FRINGE 2015 – White Rabbit Red Rabbit – Royal Croquet Club: The Rastelli – 3.5K

White Rabbit Red Rabbit is a fascinating concept. Written in 2010 by Iranian author Nassim Soleimanpour, the script is given to an actor on stage and they are then expected to cold read it to the audience.  The actor has as little idea of what to expect as the audience and it is up to them to interpret the script on the spot, aided only by the few props provided by the producers. It is similar to improvisational theatre in that no-one knows what will happen, but then also almost the complete opposite as there is a script which must be obeyed.

The script itself is very introspective and self-aware. It is a play about itself and is the author’s means of travelling the world, while he remains in Iran due to travel restrictions. It looks at concepts of time and how the past and the future can affect one another. It uses the white and red rabbits of the title in several ways to explore different ideas relating to beliefs and behaviours. It’s also just a lot of fun.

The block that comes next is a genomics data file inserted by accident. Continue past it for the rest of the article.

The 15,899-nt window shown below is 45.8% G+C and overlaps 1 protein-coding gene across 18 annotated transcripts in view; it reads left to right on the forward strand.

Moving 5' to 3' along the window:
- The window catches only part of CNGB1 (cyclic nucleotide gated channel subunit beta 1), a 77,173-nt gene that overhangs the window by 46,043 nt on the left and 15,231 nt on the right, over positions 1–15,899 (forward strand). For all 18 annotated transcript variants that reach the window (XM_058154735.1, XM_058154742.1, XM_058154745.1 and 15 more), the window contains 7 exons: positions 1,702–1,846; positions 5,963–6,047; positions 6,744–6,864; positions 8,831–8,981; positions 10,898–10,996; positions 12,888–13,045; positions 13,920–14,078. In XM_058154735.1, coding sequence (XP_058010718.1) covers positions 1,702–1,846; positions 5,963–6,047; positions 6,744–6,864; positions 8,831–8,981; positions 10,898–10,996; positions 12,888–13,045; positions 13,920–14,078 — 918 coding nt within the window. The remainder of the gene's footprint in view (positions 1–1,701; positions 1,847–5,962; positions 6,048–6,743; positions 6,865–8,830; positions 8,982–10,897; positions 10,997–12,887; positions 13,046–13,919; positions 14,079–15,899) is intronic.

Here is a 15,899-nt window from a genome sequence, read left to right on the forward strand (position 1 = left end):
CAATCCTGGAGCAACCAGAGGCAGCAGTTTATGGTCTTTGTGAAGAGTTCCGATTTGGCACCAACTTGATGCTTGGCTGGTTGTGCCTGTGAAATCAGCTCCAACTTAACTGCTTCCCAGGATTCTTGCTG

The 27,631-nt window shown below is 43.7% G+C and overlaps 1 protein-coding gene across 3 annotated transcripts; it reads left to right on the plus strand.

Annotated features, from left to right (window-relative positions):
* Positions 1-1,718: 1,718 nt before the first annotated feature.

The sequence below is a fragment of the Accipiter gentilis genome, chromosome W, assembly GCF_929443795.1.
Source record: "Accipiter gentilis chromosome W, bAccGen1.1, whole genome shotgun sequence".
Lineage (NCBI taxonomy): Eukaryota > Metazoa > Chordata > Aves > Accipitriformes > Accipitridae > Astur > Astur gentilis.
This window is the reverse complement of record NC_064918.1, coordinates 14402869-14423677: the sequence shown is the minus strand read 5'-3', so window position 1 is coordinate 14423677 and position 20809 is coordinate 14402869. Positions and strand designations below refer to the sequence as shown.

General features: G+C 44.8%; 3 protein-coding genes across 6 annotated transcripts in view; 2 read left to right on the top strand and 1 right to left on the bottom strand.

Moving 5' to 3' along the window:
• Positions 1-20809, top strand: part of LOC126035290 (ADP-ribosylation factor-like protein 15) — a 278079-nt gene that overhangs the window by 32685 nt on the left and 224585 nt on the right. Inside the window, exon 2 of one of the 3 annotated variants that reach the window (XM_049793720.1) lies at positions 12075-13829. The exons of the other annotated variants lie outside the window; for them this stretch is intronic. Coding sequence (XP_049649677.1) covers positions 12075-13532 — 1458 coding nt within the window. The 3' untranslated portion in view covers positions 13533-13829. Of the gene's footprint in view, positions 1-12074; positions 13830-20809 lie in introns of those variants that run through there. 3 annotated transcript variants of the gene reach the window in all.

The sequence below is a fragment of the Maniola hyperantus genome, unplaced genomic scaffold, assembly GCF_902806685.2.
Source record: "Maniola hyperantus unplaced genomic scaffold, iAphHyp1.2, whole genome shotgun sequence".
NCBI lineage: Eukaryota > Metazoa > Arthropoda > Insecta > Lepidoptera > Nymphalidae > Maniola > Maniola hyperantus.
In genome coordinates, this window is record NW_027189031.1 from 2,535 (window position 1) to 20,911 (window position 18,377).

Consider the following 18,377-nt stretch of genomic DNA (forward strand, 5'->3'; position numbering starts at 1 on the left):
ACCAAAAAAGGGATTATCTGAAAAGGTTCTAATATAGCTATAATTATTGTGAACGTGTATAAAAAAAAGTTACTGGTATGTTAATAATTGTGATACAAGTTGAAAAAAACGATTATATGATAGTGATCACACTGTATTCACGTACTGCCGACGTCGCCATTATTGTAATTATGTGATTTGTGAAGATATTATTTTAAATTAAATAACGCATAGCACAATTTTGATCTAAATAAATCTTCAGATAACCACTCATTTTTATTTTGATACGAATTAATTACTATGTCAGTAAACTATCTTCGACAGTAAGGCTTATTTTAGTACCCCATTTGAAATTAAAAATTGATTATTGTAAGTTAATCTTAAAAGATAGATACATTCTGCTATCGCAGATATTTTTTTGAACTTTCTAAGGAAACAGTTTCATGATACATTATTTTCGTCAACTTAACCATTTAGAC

On opening night, the actor was Amber McMahon. A brave decision on her part, to be first cab off the rank; though ideally all of the actors involved over the season will keep themselves naïve to the intricacies of the show and not know what to expect. This is the key to the show working, as it’s really about the shared experience of the actor and the audience.

While the actor guides the performance, the audience is involved in a myriad of ways, and the actor relies on their input and good humour to carry off the show. McMahon succeeded in meeting the majority of tasks set for her, exhibiting wonderful improvisational abilities. The final sequence however, did not seem to play out how it was intended, leaving the show feeling less than complete. This appeared to be a result of a mixture of the assumptions of the script and McMahon’s interpretation of it. This was just one version of it though, and it is possible that on another night it will play out superbly. It is another unknown, and that is its charm.

Live performance possesses a sort of magic because there is always an element of uncertainty, a chance that things may not go as planned. This show accentuates this concept and creates an entertaining and interesting experience.

Kryztoff Rating: 3.5K

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